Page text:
Gloomy employment milestones

July 2, 2009

There is normally something for both optimists and pessimists in the monthly employment report.

When the payroll figures are disappointing, the unemployment rate is frequently better than expected. This month is no exception. While payrolls plunged by nearly half a million, unemployment barely budged.

On closer inspection there is little comfort in this report even for the most dogged optimist. The fact that unemployment only rose slightly was chiefly a result of a 155,000 decline in the size of the labor force. This could be noise, or a sign that discouraged workers are abandoning their search.

For statistical connoisseurs there were two alarming milestones. Since the start of the recession in December 2007, 6.5 million jobs have been lost – more jobs than were created during the previous business cycle. According to Heidi Shierholz at the Economic Policy Institute, this is the first recession since the 1930s to erase all of the employment creation from the preceding cycle.

The second discouraging sign is that the proportion of those out of work for more than six months is at its highest level since 1948, when records begin. Almost a third of the jobless are now classified as long-term unemployed – up from about 19 percent last year. This is bad news for U.S. productivity. As people stew on benefits their skills tend to atrophy. With more highly educated workers losing their jobs, this problem could get worse.

The figures are bound to be used as evidence that Obama’s costly stimulus package has been a dud. This is unfair. The time lags in fiscal stimulus are long. Payroll deductions were scaled back only a few months ago and much of the infrastructure spending will take many months to filter through. In addition the president’s package was never likely to halt the rise in unemployment, merely to slow it.

The figures should send the loudest signal to the Federal Reserve, which is still on the front line. Its credit easing program has always offered the best hope of economic stabilization. Recently the Fed has become less active.

The Fed should now put its foot back on the gas.

4 comments

We welcome comments that advance the story through relevant opinion, anecdotes, links and data. If you see a comment that you believe is irrelevant or inappropriate, you can flag it to our editors by using the report abuse links. Views expressed in the comments do not represent those of Reuters. For more information on our comment policy, see http://blogs.reuters.com/fulldisclosure/2010/09/27/toward-a-more-thoughtful-conversation-on-stories/

Gloomy unemployment milestones are one thing, but let’s consider the underemployment rate as well. That’s an elusive figure, but needs to be given consideration in the grand scheme of the economy. The thought that people are giving up their job searches is somewhat skewed. The vast majority of people in this country need to work to have a place to live, eat, pay bills, etc. Without working and after the unemployment benefits expire, they are effectively freeloading off of someone who is either working to support them, or they have a pile of money in the bank. I would venture to say that most unemployed fall into neither category. Simply abandoning a job search is not an effective option. And yes, Mr. Obama’s stimulus package is a complete dud. He stated previously that if the stimulus package did not pass congress, the unemployment rate “could reach 9%”. It’s now well over that mark. Paying out billions of taxpayer dollars to subsidise a failing auto industry, banks, insurance companies, and mortgages for those who chose their fate, and of course continuing to hand out millions of dollars in bonuses, is completely absurd. Where did the AIG money go? Where did the GM and Chrysler money go? Where did the bank bailout money go? Hmm, no one really knows, or seems to care. Let’s not look to the government to solve our problems. We need less government, not more. By the way, the federal government is one industry that has been experiencing exponential job growth over the past few months. Maybe we should all apply.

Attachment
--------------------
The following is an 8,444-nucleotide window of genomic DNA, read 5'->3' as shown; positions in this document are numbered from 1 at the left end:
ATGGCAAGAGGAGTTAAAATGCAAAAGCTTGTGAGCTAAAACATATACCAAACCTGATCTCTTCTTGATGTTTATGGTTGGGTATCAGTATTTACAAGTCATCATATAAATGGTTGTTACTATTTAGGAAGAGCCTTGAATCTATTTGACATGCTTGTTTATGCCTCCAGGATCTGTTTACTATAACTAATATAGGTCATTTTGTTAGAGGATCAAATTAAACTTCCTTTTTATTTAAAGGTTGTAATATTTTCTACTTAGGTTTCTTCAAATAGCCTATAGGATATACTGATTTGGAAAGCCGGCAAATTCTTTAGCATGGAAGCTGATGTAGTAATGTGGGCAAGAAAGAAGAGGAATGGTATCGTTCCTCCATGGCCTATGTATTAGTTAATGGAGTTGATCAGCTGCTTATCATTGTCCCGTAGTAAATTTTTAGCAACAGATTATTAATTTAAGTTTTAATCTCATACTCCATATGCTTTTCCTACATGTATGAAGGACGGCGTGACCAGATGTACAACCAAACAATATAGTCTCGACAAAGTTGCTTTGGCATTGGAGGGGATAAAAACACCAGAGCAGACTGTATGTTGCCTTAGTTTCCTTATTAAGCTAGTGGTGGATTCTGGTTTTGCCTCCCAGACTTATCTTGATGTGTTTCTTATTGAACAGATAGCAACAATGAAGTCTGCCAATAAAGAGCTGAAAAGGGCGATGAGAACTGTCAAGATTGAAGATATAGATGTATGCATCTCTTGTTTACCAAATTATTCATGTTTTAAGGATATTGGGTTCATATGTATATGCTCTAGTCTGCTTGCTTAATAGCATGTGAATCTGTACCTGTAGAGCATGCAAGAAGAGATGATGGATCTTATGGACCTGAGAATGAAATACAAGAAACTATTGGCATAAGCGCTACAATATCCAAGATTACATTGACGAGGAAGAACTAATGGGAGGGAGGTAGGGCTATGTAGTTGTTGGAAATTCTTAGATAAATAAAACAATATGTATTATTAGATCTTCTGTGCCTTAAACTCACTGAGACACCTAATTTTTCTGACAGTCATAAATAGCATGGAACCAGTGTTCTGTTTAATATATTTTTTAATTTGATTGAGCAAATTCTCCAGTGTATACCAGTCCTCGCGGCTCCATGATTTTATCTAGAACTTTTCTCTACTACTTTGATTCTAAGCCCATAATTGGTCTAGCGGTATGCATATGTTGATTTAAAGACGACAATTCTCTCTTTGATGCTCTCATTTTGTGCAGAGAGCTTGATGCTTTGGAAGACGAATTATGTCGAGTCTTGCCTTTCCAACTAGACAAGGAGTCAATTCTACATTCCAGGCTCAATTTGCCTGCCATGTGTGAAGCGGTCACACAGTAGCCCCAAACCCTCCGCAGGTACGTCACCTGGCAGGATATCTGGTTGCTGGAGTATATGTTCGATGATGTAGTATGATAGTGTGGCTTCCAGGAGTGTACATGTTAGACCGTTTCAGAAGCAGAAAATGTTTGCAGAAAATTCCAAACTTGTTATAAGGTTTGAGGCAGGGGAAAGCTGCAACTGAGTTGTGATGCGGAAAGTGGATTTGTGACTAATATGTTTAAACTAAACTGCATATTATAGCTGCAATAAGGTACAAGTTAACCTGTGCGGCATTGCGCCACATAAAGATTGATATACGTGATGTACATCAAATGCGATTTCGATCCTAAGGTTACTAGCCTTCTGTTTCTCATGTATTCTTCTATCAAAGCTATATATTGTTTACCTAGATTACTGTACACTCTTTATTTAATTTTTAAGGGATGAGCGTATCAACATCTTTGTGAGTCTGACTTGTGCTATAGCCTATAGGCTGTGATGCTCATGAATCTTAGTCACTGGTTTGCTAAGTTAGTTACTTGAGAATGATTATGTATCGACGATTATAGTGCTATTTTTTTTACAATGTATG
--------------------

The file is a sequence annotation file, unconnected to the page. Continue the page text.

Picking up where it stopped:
Posted by Frank | Report as abusive

We’ve had about 25 years of deregulation going in this country–god do I wish we could rely on at least some of it’s theories because it’s about all Americans have faith in isn’t it?…why is every major sector of the US economy in financial trouble–from autos to housing to the newspaper business, to banking.
And, Frank where is all the mortgage ‘money’ that was lent to drive up the housing bubble.
The federal government sure didn’t take it all did it?

Posted by Terence | Report as abusive

Each country needs to keep some manufacturing which should not be considered protectionism….has anything been done about changing the trade laws so this can be accomplished …I don’t think so..Why because excessive corporate profits are at stake….It may take a while but America needs to learn that when you toss out the middle class or fail to provide them a decent wage, they can’t save or buy to keep a capitalistic economy going…It simply doesn’t work when the top 2% skill off 80% of a countries wealth!!

Posted by Jerry | Report as abusive

well a very good article, and sinc eI am in the job market I found some work on this website
http://www.bigjobsboard.com/index.php
quite a few techie jobs availabloe

Posted by howie | Report as abusive